Phoenix Mercury star Brittney Griner pleaded guilty to drug charges in a Russian court on Thursday, and she faces up to 10 years in prison. However, in a statement she read before the judge, Griner maintained there was no intent to break Russian law.
"I'd like to plead guilty, your honor. But there was no intent. I didn't want to break the law," Griner said in English, which was then translated to Russian for the court proceedings, according to Reuters. "I'd like to give my testimony later. I need time to prepare."
Griner was detained at Sheremetyevo International Airport on Feb. 17 after the Russian Federal Customs Service claimed to have found vape cartridges containing the marijuana concentrate hashish oil in Griner's luggage. She has been charged with "large-scale transportation of drugs."
After 130 days of detention, Griner's trial began on July 1, and her next court date is set for July 14. While she initially declined to enter a plea, the expectation was that she would eventually plead guilty, as she did on Thursday.
"Traditionally, the best defense is to admit your guilt and hope you get a lesser sentence," William Pomeranz, the acting director of the Wilson Center's Kennan Institute in Washington and an expert on Russian law, told ESPN earlier this month. "There's not a lot of examples of people raising strong defenses and getting acquitted."
Despite the serious charges against her, an official admission of guilt was the best option for Griner in both the short and long term. First and foremost, the nature of the Russian legal system meant there was essentially zero chance she would be acquitted, according to TJ Quinn. Pleading not guilty and putting up a fierce defense may have led to retribution from Russian authorities while she remains detained.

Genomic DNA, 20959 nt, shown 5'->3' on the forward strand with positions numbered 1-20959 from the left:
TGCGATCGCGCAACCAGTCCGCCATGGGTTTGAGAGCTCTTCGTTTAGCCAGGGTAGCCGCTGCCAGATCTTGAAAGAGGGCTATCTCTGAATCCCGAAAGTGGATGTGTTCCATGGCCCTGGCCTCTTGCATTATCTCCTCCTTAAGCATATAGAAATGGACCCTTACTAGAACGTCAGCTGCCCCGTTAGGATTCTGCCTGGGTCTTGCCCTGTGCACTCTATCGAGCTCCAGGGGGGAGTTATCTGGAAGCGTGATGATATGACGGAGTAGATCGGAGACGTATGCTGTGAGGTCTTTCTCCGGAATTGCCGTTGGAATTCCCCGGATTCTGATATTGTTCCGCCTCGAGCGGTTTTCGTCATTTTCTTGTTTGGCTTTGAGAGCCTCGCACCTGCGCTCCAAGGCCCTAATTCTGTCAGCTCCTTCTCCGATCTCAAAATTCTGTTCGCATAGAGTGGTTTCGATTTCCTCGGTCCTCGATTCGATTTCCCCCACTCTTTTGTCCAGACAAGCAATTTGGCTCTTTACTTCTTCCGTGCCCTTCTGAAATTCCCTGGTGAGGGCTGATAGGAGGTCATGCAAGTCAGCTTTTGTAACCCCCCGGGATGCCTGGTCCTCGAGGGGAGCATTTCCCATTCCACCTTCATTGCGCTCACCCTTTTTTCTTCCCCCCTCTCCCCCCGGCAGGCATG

Looking further ahead, an admission of guilt is a necessary pretext to a potential prisoner exchange. Russian authorities have signaled an interest in a prisoner swap that would free Viktor Bout, a convicted arms dealer who is currently serving a 25-year sentence in the United States. However, the vast discrepancy between the two offenses would make such an exchange difficult for the White House to justify, per the New York Times.
There is also no timeline for when, or if, such an exchange might happen. "Attempts by the American side to make noise in public… don't help the practical settlement of issues," Russian Deputy Foreign Minister Sergei Ryabkov said on Thursday. "There are no formal or procedural reasons to talk about any further steps" until Griner's trial is over, Ryabkov added.
On the Fourth of July, a handwritten note from Griner was delivered to President Joe Biden, which read in part, "As I sit here in a Russian prison, alone with my thoughts and without the protection of my wife, family, friends, Olympic jersey, or any accomplishments, I'm terrified I might be here forever."
Biden and Vice President Kamala Harris later talked with Griner's wife, Cherelle.
"The President called Cherelle to reassure her that he is working to secure Brittney's release as soon as possible," the administration said in a statement. "The President offered his support to Cherelle and Brittney's family, and he committed to ensuring they are provided with all possible assistance while his administration pursues every avenue to bring Brittney home."